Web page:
The Intergovernmental Panel on Climate Change (IPCC), the United Nations body for assessing the science related to climate change, has recently warned that ‘global warming of 1.5°C and 2°C will be exceeded during the 21st century unless deep reductions in carbon dioxide (CO2) and other greenhouse gas emissions occur in the coming decades.’ Failing to act will result in natural catastrophes and changing weather patterns, as well as significant economic damage, supply chain disruption and displacement of populations. The pressure is on to reduce UK emissions as soon as possible and this means major changes for the heating industry.
There’s been a lot of scrutiny in the media about a ban on gas boilers in recent months but everyone in the industry knows that we can’t keep on burning gas. A ban on natural gas boilers is inevitable and some combination of electrified heating, predominately via heat pumps, and hydrogen, in certain areas or industrial clusters, seems the most likely direction of travel. Ahead of COP26, I expect that many of these questions will be answered by the dual release of the Hydrogen Strategy and the Heat & Buildings Strategy. Although publication of both documents has been serially delayed by the Government, COP is forcing them to the top of the Prime Minister’s agenda. I understand that this most recent delay is attributable to Number 10 and the Treasury’s Net Zero Review, but the countdown to November continues. Given the amount of time in Whitehall that has been spent on these strategies, it would be remarkable for the Prime Minister to delay further and miss the chance to make a big splash at COP.
Some from the incumbent industry are seizing this opportunity to lobby against the inevitable changes, hailing Hydrogen as the lone solution, but decarbonising heat is a complex issue. In truth, until findings are reported from government funded hydrogen feasibility studies, no one should suggest that hydrogen heating will replace every gas boiler in existing homes. In fact, even in Scotland, the centre of Britain’s North Sea oil industry, the Government has committed to replacing gas boilers with heat pumps in a million existing homes that are connected to the gas grid by 2030 in their Heat in Buildings Strategy.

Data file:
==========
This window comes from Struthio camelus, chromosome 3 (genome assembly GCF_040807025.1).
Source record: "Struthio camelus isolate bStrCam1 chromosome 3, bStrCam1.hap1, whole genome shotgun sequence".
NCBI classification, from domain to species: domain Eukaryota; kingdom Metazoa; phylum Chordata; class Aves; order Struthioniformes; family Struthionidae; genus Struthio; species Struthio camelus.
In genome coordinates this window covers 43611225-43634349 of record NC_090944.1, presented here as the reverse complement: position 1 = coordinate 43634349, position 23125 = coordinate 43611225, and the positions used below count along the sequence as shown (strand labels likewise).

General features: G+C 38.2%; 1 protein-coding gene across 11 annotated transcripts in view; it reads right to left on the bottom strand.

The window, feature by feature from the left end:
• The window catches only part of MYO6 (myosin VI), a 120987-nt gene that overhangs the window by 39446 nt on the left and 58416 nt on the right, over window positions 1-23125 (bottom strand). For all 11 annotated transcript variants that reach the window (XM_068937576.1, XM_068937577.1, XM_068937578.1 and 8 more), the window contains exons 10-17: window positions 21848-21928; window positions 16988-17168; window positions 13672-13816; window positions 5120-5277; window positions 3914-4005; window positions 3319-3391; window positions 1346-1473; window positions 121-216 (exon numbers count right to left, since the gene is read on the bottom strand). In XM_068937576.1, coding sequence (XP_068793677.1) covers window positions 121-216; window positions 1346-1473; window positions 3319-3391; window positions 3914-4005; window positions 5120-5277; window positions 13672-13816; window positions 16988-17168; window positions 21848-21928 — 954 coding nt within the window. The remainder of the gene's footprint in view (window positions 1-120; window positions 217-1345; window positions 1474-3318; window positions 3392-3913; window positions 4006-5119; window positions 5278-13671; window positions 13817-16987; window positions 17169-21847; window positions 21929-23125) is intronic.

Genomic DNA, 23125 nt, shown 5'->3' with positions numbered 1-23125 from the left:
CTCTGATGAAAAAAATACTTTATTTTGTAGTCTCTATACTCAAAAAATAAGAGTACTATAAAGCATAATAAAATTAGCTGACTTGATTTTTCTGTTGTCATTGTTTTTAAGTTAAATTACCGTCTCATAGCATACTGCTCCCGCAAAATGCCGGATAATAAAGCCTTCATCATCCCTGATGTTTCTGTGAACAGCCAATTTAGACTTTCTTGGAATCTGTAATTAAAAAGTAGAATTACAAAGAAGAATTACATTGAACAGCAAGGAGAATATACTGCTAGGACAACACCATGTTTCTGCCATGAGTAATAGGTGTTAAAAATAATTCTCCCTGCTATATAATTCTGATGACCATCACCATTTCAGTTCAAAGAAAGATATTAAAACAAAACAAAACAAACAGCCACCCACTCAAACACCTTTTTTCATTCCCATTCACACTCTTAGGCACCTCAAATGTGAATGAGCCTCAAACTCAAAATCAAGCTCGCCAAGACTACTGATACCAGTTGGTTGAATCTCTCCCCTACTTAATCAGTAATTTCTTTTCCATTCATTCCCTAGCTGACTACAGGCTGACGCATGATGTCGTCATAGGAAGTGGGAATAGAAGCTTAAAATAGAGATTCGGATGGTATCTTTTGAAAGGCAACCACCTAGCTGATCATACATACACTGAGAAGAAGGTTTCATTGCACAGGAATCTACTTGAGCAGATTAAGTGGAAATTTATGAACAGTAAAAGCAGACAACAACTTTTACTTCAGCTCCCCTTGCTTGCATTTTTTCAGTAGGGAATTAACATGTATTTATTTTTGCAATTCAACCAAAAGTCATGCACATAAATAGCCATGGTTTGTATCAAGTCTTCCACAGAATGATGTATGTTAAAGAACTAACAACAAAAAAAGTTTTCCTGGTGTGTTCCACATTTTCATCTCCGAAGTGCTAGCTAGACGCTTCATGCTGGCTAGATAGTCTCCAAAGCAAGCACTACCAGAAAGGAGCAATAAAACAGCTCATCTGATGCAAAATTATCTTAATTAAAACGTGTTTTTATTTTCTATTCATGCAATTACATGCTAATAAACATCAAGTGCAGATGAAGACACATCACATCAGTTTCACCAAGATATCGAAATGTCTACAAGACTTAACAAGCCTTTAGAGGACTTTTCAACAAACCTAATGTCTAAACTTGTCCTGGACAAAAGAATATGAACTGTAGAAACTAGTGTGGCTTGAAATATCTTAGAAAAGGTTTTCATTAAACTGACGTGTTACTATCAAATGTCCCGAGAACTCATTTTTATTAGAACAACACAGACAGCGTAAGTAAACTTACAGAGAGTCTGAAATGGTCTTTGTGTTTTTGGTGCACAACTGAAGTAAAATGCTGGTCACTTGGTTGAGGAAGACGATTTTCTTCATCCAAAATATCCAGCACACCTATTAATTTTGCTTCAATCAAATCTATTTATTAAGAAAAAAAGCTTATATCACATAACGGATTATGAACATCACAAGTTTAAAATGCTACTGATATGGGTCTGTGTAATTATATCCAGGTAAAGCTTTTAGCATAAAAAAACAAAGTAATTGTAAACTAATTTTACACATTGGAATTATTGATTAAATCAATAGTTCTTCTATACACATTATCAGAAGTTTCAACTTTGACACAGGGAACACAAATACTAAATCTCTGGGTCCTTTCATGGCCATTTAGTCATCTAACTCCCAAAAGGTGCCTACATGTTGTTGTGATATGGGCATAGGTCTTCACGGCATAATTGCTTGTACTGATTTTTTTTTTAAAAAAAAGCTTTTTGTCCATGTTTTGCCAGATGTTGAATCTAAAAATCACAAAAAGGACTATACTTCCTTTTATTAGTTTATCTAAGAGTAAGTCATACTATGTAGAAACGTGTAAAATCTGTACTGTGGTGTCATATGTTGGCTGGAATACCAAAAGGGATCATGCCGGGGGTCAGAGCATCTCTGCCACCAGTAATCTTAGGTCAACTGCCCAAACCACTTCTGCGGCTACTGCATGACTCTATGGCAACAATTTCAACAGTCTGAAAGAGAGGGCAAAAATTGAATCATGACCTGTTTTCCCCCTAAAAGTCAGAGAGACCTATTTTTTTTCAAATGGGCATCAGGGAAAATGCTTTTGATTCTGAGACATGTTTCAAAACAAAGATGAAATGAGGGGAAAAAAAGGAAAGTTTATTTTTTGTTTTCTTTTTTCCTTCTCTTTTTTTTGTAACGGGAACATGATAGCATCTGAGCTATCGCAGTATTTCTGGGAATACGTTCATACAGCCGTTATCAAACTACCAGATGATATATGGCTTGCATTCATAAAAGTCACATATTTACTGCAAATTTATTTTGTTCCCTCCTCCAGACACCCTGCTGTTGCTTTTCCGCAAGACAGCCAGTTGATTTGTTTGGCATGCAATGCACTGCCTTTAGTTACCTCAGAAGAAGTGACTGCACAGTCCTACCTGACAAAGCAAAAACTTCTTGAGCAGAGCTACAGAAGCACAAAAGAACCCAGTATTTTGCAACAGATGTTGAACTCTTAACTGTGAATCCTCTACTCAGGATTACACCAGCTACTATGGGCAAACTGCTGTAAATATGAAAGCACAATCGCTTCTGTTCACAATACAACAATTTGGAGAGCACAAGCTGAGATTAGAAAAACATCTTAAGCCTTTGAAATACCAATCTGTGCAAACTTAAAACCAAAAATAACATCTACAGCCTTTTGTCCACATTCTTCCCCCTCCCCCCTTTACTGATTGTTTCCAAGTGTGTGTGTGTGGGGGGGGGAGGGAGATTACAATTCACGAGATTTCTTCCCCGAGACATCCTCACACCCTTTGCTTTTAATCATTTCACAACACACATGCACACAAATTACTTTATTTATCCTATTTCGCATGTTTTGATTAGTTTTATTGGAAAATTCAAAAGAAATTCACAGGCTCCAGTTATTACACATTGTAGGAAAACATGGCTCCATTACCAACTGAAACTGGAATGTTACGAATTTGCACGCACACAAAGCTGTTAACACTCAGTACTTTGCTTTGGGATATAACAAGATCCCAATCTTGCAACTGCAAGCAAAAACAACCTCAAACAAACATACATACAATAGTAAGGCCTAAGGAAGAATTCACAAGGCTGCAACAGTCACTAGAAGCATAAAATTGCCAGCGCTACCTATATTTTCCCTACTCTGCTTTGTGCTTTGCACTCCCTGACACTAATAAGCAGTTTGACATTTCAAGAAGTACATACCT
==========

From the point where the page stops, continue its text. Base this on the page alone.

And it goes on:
But what would a rollout of heat pumps mean in terms of consumer cost? One recent article in the Times led with the headline that bills could rise by £400 a year by 2050. However, by 2050, annual incomes are also predicted to be £15,000 higher than at present. Furthermore, this £400 figure applies only to the richest ten percent of the population, with bills for the least well off predicted to rise by only £80 a year by 2050.
Much of the recent coverage has also failed to take into account the potential impact of flexibility and time of use tariffs. This has the potential to revolutionise how consumers utilise and pay for their energy whilst helping National Grid balance intermittent generation of renewable power with demand. Last month, the Government published its Smart systems & Flexibility Plan, which laid out how flexibility and smart technologies will be incorporated into heat policies, including regulations, assessment methodologies, subsidy schemes and market mechanisms. In particular, the Government will work with industry to incorporate flexibility and smart technologies in the Standard Assessment Procedure (SAP) and, for non-domestic premises, Simplified Building Energy Model (SBEM). SAP underpins many regulations and funding programmes from Minimum Energy Efficiency Standards to the Energy Company Obligation, so rewarding flexibility in this way could have a transformative impact on how it grows in the built environment. As smart-enabled products continue to grow in the market, so will the returns for consumers looking to reduce heating running costs, if they are open to these new products and services.
Whatever the outcome of the elusive strategies, it seems very clear that the cost of inaction will be far more costly to us all in the long run.